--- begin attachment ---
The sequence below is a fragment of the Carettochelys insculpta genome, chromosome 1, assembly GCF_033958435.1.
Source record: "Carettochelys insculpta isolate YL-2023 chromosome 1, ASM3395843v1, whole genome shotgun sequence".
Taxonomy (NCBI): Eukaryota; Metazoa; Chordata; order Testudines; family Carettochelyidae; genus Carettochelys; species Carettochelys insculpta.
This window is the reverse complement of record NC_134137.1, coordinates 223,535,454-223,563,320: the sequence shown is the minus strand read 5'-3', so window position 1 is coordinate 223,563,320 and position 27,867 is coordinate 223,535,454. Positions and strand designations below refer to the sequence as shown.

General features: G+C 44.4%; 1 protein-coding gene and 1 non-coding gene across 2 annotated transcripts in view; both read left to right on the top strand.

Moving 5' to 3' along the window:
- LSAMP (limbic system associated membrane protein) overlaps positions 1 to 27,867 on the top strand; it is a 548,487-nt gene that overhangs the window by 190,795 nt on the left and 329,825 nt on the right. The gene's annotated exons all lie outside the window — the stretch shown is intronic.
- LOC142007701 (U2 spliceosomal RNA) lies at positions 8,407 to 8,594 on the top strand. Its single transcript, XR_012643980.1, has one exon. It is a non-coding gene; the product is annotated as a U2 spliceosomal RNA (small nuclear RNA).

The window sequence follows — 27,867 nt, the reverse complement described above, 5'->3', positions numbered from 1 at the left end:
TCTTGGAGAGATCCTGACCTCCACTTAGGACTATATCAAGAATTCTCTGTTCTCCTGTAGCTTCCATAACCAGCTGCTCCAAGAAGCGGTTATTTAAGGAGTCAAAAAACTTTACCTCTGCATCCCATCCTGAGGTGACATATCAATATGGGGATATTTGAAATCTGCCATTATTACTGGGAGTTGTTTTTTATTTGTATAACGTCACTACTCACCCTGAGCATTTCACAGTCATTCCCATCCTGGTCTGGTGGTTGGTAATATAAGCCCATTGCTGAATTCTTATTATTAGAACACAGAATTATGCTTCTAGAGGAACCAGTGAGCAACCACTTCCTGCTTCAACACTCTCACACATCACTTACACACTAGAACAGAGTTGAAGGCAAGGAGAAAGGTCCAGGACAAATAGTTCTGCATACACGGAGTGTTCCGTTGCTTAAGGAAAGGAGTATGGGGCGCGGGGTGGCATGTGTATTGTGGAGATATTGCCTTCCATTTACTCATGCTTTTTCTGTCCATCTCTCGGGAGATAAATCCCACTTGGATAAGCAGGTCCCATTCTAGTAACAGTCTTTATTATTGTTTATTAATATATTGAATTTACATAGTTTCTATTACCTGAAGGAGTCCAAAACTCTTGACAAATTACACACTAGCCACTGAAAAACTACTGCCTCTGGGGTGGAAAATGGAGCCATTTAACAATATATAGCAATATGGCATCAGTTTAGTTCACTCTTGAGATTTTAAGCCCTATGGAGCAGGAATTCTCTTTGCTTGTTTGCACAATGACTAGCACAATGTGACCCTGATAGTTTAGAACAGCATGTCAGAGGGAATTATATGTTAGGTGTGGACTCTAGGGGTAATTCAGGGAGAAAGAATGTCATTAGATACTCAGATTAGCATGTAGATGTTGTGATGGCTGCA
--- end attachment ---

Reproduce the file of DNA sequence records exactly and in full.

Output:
The sequence below is a fragment of the Carettochelys insculpta genome, chromosome 1, assembly GCF_033958435.1.
Source record: "Carettochelys insculpta isolate YL-2023 chromosome 1, ASM3395843v1, whole genome shotgun sequence".
Taxonomy (NCBI): Eukaryota; Metazoa; Chordata; order Testudines; family Carettochelyidae; genus Carettochelys; species Carettochelys insculpta.
This window is the reverse complement of record NC_134137.1, coordinates 223,535,454-223,563,320: the sequence shown is the minus strand read 5'-3', so window position 1 is coordinate 223,563,320 and position 27,867 is coordinate 223,535,454. Positions and strand designations below refer to the sequence as shown.

General features: G+C 44.4%; 1 protein-coding gene and 1 non-coding gene across 2 annotated transcripts in view; both read left to right on the top strand.

Moving 5' to 3' along the window:
- LSAMP (limbic system associated membrane protein) overlaps positions 1 to 27,867 on the top strand; it is a 548,487-nt gene that overhangs the window by 190,795 nt on the left and 329,825 nt on the right. The gene's annotated exons all lie outside the window — the stretch shown is intronic.
- LOC142007701 (U2 spliceosomal RNA) lies at positions 8,407 to 8,594 on the top strand. Its single transcript, XR_012643980.1, has one exon. It is a non-coding gene; the product is annotated as a U2 spliceosomal RNA (small nuclear RNA).

The window sequence follows — 27,867 nt, the reverse complement described above, 5'->3', positions numbered from 1 at the left end:
TCTTGGAGAGATCCTGACCTCCACTTAGGACTATATCAAGAATTCTCTGTTCTCCTGTAGCTTCCATAACCAGCTGCTCCAAGAAGCGGTTATTTAAGGAGTCAAAAAACTTTACCTCTGCATCCCATCCTGAGGTGACATATCAATATGGGGATATTTGAAATCTGCCATTATTACTGGGAGTTGTTTTTTATTTGTATAACGTCACTACTCACCCTGAGCATTTCACAGTCATTCCCATCCTGGTCTGGTGGTTGGTAATATAAGCCCATTGCTGAATTCTTATTATTAGAACACAGAATTATGCTTCTAGAGGAACCAGTGAGCAACCACTTCCTGCTTCAACACTCTCACACATCACTTACACACTAGAACAGAGTTGAAGGCAAGGAGAAAGGTCCAGGACAAATAGTTCTGCATACACGGAGTGTTCCGTTGCTTAAGGAAAGGAGTATGGGGCGCGGGGTGGCATGTGTATTGTGGAGATATTGCCTTCCATTTACTCATGCTTTTTCTGTCCATCTCTCGGGAGATAAATCCCACTTGGATAAGCAGGTCCCATTCTAGTAACAGTCTTTATTATTGTTTATTAATATATTGAATTTACATAGTTTCTATTACCTGAAGGAGTCCAAAACTCTTGACAAATTACACACTAGCCACTGAAAAACTACTGCCTCTGGGGTGGAAAATGGAGCCATTTAACAATATATAGCAATATGGCATCAGTTTAGTTCACTCTTGAGATTTTAAGCCCTATGGAGCAGGAATTCTCTTTGCTTGTTTGCACAATGACTAGCACAATGTGACCCTGATAGTTTAGAACAGCATGTCAGAGGGAATTATATGTTAGGTGTGGACTCTAGGGGTAATTCAGGGAGAAAGAATGTCATTAGATACTCAGATTAGCATGTAGATGTTGTGATGGCTGCA